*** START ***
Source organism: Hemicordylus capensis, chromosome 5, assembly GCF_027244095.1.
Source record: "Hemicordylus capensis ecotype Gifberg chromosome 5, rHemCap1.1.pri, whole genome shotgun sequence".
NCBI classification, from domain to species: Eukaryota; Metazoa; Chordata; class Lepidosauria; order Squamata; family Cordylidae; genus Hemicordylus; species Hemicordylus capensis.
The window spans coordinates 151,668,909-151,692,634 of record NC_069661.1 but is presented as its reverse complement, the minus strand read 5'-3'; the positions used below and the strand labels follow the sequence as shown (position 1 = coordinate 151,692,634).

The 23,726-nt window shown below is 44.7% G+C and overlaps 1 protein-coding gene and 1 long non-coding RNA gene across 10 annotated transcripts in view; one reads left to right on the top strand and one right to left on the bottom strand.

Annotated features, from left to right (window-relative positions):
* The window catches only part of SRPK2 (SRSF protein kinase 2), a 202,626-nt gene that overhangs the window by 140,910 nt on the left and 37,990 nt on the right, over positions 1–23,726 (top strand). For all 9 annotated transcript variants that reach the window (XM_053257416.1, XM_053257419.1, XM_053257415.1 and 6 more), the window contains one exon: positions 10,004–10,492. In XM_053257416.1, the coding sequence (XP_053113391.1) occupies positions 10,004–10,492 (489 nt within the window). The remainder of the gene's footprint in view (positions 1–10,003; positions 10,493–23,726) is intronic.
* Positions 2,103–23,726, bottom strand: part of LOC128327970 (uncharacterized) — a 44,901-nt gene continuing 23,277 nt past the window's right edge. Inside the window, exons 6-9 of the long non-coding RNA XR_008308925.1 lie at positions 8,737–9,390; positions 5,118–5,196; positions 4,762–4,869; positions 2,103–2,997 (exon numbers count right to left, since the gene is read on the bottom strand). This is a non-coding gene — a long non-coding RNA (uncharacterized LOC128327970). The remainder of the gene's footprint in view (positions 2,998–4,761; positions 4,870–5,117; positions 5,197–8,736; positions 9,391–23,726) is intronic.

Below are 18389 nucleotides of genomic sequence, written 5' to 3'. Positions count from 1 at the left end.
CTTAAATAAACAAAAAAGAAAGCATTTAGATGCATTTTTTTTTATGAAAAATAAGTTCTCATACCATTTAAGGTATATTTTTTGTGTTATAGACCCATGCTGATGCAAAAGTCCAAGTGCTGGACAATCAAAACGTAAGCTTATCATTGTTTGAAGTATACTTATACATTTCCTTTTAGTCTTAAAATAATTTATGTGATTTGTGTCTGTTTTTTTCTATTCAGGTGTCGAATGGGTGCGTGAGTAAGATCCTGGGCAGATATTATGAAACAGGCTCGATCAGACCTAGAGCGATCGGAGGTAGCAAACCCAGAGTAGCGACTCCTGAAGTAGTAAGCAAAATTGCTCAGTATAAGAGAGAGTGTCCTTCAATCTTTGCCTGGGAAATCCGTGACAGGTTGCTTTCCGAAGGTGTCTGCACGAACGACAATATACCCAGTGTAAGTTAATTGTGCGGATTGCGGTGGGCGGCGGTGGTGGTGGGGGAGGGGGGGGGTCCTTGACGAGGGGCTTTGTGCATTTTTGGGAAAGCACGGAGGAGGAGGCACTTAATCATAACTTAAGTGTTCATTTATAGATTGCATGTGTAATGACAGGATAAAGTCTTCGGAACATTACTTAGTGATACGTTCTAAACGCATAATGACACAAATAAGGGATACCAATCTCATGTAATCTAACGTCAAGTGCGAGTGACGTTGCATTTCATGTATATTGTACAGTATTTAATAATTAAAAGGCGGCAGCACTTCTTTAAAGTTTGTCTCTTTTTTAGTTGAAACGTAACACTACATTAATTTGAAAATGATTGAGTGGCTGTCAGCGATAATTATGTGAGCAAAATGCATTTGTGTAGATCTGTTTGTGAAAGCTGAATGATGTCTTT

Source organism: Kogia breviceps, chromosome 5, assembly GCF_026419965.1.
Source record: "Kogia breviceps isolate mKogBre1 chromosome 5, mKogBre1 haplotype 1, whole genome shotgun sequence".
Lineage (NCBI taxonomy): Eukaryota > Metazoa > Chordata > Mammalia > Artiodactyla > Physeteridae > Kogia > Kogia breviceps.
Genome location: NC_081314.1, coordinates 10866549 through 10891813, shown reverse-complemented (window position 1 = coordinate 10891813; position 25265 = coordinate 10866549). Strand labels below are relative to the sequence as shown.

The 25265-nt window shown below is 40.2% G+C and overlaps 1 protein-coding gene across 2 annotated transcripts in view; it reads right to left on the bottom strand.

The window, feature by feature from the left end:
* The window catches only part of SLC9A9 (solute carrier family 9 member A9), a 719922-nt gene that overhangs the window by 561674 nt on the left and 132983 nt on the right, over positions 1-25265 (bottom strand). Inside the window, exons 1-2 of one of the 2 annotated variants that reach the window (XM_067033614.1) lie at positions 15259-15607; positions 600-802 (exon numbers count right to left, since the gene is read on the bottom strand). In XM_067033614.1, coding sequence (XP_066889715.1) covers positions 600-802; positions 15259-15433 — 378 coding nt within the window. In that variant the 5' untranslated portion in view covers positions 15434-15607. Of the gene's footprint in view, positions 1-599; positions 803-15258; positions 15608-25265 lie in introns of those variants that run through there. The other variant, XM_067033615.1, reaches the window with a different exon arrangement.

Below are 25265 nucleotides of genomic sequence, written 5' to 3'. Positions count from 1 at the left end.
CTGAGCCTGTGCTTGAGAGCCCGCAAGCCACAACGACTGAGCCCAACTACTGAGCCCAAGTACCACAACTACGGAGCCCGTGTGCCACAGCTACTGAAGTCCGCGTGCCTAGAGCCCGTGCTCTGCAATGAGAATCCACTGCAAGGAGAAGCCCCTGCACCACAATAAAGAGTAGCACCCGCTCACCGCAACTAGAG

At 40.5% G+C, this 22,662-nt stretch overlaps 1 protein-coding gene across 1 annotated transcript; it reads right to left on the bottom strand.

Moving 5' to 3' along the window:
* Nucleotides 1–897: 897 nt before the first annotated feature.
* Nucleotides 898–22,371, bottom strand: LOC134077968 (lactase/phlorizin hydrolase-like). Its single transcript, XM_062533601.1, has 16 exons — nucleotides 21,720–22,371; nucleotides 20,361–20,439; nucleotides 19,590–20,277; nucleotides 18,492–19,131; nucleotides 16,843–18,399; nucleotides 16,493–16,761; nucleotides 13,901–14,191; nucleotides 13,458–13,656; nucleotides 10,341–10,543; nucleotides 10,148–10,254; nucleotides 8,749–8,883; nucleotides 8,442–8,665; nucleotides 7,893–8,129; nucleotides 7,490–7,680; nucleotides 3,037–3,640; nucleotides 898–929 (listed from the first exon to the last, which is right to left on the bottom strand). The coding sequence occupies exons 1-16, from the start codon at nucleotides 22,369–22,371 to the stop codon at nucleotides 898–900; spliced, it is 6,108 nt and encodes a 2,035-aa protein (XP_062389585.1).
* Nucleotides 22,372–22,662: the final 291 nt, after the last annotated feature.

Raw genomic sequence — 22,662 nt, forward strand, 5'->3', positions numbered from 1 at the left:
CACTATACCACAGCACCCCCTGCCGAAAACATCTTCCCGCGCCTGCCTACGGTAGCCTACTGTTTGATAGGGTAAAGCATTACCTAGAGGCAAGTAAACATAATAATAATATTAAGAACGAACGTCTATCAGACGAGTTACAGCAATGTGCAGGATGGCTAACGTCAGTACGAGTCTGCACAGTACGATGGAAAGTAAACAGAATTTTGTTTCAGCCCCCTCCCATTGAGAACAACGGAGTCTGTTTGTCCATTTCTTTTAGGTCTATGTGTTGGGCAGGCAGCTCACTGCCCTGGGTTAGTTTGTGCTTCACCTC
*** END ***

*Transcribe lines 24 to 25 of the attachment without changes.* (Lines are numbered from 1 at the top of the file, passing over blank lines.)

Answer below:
* Nucleotides 22,372–22,662: the final 291 nt, after the last annotated feature.

Raw genomic sequence — 22,662 nt, forward strand, 5'->3', positions numbered from 1 at the left: